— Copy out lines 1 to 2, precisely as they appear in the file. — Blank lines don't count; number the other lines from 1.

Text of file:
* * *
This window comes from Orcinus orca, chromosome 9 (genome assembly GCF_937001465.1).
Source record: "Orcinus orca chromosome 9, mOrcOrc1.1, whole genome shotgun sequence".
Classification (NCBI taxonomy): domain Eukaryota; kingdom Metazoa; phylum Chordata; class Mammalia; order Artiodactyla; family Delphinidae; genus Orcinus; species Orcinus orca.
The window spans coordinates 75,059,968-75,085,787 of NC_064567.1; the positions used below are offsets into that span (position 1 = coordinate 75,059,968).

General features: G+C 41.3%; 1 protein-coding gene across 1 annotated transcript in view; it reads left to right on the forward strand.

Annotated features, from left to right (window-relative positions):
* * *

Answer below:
This window comes from Orcinus orca, chromosome 9 (genome assembly GCF_937001465.1).
Source record: "Orcinus orca chromosome 9, mOrcOrc1.1, whole genome shotgun sequence".